A Missing Piece of the Midcentury: On Chronicle of the Murdered House by Lúcio Cardoso

Nathaniel Popkin

Translated by Margaret Jull Costa and Robin Patterson. Rochester, NY: Open Letter, 2016. 592 pages. $17.95.

A wind intermittently relieves the high insistent sun beating down on the far-off province. Inside a crumbling hacienda, a once dangerous woman lies dying. She is rotting from the inside, and the putrid odor penetrates even the thick walls of the old house. None of the members of the faded aristocratic family the woman has married into, nor their servant, nor the priest, seem to know what to do with her. But her son, André, pushes closer while she counters his every advance, “moved solely by despair, or something worse than despair, sharp and unremitting, fermenting in her soul like a concentrated ache, as ferocious as the thing gnawing away at her body. . . .”

Faulkner this could be or Lampedusa or—for the high religious intensity of the prose—Flannery O’Connor. Yet this is the opening scene of the masterwork of Brazilian novelist and playwright Lúcio Cardoso, Chronicle of the Murdered House, originally published in 1959 and now, fifty-eight years later, for the first time in English. The legendary translator Margaret Jull Costa, responsible for the prize-winning English editions of the work of José Saramago and Fernando Pessoa, teamed up with disciple Robin Patterson to translate the novel. With precision, they reveal Cardoso’s extraordinary skill in teasing out the inexpressible.

Cardoso, as the author Benjamin Moser points out in the novel’s introduction, “was a natural writer, a natural talker, and a natural seducer.” He called himself “an atmosphere,” not merely a writer, and made himself the shining star of Brazilian literary life midcentury, transforming the trajectory of Brazilian fiction. At fifty, three years after the publication of Chronicle of the Murdered House, Cardoso suffered a severe stroke; tragically, he never published again.

That Chronicle of the Murdered House is, according to the publisher, the only work of Cardoso’s to be translated into English is perhaps tragic too, for the novel is a work of delicate and baroque beauty. Told through first person accounts of various characters, it is as intricately woven as Faulkner’s 1930 As I Lay Dying and yet possesses a moral imperative all its own. Compassion and tolerance—Chronicle’s denouement is the recognition of these values hard-learned through Cardoso’s experience as a gay boy in backwater Minas Gerais and as a gay man willing to expose himself in order to flaunt those who wished him ill.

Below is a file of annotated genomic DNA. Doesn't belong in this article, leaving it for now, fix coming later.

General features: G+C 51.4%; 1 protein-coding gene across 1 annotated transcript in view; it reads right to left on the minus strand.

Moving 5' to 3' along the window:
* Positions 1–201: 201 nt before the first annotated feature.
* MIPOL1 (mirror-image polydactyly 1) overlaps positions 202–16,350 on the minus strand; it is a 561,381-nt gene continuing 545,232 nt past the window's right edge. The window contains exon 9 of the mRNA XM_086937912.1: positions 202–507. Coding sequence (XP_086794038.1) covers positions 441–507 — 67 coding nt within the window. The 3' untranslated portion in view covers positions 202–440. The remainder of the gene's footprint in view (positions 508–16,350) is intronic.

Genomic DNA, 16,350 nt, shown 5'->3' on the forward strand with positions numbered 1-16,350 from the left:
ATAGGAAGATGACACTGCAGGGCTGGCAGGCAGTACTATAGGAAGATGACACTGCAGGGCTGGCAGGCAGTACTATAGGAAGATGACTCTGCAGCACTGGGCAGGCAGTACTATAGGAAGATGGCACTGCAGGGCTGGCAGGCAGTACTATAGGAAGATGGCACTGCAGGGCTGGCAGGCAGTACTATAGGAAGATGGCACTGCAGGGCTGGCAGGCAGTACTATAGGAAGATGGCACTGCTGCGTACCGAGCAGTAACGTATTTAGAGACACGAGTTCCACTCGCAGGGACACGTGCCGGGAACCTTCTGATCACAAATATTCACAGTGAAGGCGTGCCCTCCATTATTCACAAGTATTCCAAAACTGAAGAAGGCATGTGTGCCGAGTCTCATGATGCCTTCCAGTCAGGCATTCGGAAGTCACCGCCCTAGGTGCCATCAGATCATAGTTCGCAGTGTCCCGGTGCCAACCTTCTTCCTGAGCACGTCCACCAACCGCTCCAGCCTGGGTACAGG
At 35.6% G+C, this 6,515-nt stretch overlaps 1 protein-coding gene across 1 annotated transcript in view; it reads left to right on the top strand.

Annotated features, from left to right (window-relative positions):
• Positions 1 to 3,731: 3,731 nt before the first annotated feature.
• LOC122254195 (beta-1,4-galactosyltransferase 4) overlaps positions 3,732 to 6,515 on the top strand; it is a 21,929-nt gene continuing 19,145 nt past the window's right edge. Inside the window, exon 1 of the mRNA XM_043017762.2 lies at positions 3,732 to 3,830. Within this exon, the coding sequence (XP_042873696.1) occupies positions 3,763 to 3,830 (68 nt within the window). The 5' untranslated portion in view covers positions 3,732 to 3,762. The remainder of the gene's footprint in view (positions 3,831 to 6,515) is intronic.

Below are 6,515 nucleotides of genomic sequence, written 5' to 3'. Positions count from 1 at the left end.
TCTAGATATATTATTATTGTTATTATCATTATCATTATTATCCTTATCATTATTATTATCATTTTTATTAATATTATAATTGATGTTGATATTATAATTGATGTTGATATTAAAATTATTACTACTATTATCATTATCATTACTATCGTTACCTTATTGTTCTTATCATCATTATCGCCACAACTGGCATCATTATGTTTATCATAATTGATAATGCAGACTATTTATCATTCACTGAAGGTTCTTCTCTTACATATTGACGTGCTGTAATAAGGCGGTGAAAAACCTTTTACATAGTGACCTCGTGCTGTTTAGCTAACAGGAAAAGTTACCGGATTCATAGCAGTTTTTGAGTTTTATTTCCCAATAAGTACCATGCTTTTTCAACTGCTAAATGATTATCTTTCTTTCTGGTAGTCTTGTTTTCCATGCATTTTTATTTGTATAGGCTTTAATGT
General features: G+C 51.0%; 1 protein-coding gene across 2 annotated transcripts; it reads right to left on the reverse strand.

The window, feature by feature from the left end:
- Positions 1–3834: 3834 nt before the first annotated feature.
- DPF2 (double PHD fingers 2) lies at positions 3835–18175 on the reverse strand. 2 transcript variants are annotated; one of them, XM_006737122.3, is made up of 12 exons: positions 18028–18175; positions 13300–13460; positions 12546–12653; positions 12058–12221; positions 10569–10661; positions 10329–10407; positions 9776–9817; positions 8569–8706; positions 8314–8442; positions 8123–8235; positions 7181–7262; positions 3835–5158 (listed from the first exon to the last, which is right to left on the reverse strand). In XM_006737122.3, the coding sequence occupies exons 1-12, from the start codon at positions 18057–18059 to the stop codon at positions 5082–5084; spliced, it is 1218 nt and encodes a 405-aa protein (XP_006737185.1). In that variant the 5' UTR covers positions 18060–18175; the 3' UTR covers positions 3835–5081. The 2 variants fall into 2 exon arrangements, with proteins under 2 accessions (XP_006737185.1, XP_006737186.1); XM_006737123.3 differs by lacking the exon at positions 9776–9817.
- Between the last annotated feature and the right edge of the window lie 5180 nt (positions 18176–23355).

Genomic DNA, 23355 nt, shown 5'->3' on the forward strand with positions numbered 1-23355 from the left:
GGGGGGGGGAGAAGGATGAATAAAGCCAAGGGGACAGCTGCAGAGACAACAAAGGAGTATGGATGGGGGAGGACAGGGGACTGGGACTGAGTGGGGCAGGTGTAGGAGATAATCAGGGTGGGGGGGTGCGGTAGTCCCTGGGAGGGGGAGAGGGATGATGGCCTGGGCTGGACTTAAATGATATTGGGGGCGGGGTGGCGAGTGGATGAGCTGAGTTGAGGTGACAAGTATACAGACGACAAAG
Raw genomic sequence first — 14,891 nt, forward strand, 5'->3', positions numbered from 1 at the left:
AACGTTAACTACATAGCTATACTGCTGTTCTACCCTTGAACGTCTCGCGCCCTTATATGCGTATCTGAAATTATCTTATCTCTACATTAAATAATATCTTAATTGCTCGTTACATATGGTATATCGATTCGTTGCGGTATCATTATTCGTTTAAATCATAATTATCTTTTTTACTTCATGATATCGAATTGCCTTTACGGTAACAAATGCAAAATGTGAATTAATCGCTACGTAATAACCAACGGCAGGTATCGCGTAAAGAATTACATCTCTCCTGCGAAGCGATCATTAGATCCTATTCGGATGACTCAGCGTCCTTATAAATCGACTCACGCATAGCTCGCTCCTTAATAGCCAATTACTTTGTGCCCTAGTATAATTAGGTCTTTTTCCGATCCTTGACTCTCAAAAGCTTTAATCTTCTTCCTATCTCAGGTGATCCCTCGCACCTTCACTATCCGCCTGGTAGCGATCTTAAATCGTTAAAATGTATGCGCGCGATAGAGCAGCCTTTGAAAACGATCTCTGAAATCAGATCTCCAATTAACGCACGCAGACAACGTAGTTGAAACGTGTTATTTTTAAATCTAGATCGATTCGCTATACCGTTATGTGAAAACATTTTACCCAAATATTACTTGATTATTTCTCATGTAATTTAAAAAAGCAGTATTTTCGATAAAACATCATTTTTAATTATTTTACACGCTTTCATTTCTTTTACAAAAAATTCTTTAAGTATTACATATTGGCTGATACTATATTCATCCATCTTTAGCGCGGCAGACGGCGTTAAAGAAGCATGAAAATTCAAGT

Cardoso’s appearance on American bookshelves, belated as it is, is itself the result of Moser’s long-time investigation into another Brazilian author, Clarice Lispector, whose collected Complete Stories were published in English last year (and reviewed in these pages). Why This World, Moser’s 2009 biography of Lispector, reveals the deep connection between the two authors. When he was twenty-six, having escaped Minas Gerais, working in a government propaganda office in Rio, Cardoso befriended Lispector, then an eighteen-year-old; he became her great friend, literary enabler, and muse (he is the basis for the character Daniel in her novel The Chandelier). Had he not been gay, she imagined they would have married.

Cardoso pours his torment and glory into Timotéo, the third son and tortured diva of the Meneses family, whose rupture is at the heart of the book and whose hacienda, the Chácara, is ultimately destroyed. Timotéo delivers the family’s—and the novel’s—surprising moral breakthrough.

Chronicle of the Murdered House spirals back from the opening encounter between André and the dying woman, Nina, to Nina’s arrival at the Chácara in Minas Gerais, lorded over since the death of the matriarch by her eldest son, the severe and plotting Demétrio. Actually, the impetuous Nina doesn’t arrive from Rio when she is supposed to, and this first carefully orchestrated hitch allows the reader to perceive the shame of her fiancé, second Meneses son, Valdo, in the eyes of his older brother. Timotéo, their preternaturally uncomfortable younger brother, hides away, wearing his mother’s dresses, his own power cloaked in madness.